A lifelong resident of Snow Hill, Maryland, Fannie W. Birckhead, born on February 28, 1935, was an enthusiastic volunteer and civic and community organizer for a wide variety of local groups. She was one of the Black residents who brought a federal lawsuit, with support from the ACLU, challenging the all-white Worcester County Commission. Despite the County's years-long fight to suppress the rights of Black voters, through perseverance the plaintiffs won their case, resulting in the historic election of the first Black County Commissioner. In 1998, she served as interim mayor for Snow Hill, making her the first Black woman mayor anywhere on the Eastern Shore. Ms. Birckhead also became Judge Birckhead, winning the election as the County's first Black Orphan's Court Judge, and the first Black person in the County's history to win election to office county-wide. Birckhead was a true hometown hero.
- Elijah Cummings (1951–2019)
Extremely dedicated to and passionate about his beliefs, Elijah Eugene Cummings was a giant for Maryland. He was born on January 18, 1951, in Baltimore to sharecroppers. In addition to being a civil rights advocate, he was also a celebrated politician who served in the Maryland House of Delegates for fourteen years, where he was Chairman of the Legislative Black Caucus of Maryland. Cummings would later serve in the United States House of Representatives for Maryland’s 7th congressional district, where he became chair of the Committee on Oversight and Reform. He received thirteen honorary doctoral degrees from various universities across the nation.
- Thurgood Marshall (1908–1993)
Born on July 2, 1908, Thurgood Marshall was one of the most prolific leaders the United States has ever seen. Marshall was a famed lawyer and civil rights activist who became the first African American Justice of the Supreme Court of the United States. Previously, Marshall founded the NAACP Legal Defense and Educational Fund, where he served as executive director and successfully argued cases before the Supreme Court, including Smith v. Allwright, Shelly v. Kramer, and Brown v. Board of Education. Baltimore’s BWI Airport, among other things, is named in his honor and there is a statue of him at Lawyer’s Mall in front of the Maryland State House in Annapolis.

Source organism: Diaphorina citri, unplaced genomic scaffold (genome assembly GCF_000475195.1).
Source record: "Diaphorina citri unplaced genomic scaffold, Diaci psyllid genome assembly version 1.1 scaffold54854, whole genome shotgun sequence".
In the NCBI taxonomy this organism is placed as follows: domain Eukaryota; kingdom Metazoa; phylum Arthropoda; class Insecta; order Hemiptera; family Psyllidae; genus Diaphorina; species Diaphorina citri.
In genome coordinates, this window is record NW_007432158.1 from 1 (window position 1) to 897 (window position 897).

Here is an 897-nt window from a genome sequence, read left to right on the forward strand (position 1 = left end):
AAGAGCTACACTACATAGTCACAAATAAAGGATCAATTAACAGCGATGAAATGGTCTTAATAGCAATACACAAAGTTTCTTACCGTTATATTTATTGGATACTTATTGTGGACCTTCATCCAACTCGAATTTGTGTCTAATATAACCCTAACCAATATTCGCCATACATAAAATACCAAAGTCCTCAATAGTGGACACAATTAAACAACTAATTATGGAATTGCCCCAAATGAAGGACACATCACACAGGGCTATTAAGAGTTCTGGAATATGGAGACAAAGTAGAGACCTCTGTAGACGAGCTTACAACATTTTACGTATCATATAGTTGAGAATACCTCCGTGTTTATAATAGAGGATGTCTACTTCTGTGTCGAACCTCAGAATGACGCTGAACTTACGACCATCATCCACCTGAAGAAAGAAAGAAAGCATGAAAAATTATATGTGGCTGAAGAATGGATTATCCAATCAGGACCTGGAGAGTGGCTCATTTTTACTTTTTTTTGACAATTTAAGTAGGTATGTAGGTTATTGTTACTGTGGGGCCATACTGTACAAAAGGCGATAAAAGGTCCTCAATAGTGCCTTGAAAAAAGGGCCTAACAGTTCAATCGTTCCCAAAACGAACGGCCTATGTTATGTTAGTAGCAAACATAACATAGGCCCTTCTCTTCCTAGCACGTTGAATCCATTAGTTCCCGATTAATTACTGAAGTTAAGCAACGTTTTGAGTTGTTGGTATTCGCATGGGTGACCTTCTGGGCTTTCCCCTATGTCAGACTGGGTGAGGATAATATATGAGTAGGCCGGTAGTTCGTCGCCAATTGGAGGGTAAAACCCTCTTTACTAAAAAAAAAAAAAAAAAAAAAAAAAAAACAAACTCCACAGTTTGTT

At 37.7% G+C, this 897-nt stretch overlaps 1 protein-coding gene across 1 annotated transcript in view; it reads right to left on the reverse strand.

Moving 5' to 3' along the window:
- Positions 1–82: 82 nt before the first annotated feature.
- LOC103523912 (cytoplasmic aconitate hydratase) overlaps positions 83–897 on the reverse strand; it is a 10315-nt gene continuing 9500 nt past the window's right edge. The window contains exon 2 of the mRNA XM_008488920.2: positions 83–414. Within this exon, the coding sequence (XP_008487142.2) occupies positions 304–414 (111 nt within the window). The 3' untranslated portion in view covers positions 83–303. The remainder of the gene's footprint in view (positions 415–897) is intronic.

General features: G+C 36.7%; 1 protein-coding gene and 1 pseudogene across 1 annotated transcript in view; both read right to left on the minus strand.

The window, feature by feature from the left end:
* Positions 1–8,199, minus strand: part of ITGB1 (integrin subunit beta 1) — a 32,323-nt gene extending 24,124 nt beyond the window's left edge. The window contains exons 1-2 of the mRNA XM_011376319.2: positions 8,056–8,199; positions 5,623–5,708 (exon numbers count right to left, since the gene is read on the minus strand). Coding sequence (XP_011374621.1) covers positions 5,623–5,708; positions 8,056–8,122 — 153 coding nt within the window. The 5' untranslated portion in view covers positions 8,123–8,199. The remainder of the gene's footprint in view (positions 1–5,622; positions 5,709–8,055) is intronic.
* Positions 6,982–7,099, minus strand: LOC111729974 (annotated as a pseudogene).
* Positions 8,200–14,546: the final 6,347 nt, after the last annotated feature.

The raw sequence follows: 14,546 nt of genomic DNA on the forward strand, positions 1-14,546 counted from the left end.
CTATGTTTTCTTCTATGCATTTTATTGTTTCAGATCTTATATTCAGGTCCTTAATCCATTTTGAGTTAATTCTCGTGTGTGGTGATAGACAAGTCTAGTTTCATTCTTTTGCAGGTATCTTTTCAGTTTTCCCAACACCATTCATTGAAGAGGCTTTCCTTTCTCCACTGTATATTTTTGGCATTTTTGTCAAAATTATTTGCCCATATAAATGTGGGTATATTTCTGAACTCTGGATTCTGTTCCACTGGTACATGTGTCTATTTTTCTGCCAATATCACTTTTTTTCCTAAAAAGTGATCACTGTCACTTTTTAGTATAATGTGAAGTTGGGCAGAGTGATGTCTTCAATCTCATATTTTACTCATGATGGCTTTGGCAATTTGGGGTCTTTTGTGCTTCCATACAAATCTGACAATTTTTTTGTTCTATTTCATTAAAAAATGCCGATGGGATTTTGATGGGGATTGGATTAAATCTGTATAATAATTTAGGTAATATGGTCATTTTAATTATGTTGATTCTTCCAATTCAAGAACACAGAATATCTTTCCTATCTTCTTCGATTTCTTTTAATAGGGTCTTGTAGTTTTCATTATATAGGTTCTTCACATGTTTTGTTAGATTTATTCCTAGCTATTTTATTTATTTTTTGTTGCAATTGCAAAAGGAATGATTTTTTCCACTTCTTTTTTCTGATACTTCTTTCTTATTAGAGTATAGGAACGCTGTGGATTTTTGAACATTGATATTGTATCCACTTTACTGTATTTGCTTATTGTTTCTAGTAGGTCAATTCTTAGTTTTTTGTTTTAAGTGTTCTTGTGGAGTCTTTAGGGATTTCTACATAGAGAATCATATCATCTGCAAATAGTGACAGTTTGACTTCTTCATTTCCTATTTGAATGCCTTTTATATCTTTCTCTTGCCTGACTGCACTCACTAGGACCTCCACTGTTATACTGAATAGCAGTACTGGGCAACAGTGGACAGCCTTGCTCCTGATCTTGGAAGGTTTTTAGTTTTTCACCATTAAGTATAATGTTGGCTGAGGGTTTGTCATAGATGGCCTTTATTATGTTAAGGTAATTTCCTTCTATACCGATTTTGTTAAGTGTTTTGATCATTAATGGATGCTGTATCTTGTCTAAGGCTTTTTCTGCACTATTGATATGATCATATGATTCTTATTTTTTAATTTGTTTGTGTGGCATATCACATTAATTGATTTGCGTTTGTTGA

- Frederick Douglass (1817/1818–1895)
Known by many as the “father of the civil rights movement," Frederick Douglass was a social reformer, orator, political leader, writer, and abolitionist. While the precise birthday of Douglass is unknown, he is believed to have been born in February of 1817 or 1818 in Talbot County, Maryland. Douglass was famous for his antislavery writings and oratory skills. He wrote three autobiographies, including the bestseller Narrative of the Life of Frederick Douglass, An American Slave, and without his consent, was the first African American nominated for Vice President of the United States. Douglass also produced several abolitionist newspapers, including The North Star. There is also a statue of Douglass outside the Talbot County courthouse and his home in Cedar Hill is now a National Historic site.
- Harriet Tubman (1822–1913)
Often referred to as “Moses,” the heroine Harriet Tubman was born in March of 1822 in Dorchester County, Maryland. Best known as a conductor of the Underground Railroad, Tubman was an abolitionist, political activist, and war veteran who went on thirteen missions to rescue seventy people who were enslaved. Among her many accomplishments, Tubman served as a scout, nurse, and spy for the Union Army, and she is one of the most recognized icons of freedom and courage in American history. A 125-mile self-guided driving tour called the Harriet Tubman Underground Railway Byway is available to the public to view over 30 essential sites of the Underground Railroad including The Tubman Museum & Educational Center, home of the iconic Harriet Tubman mural.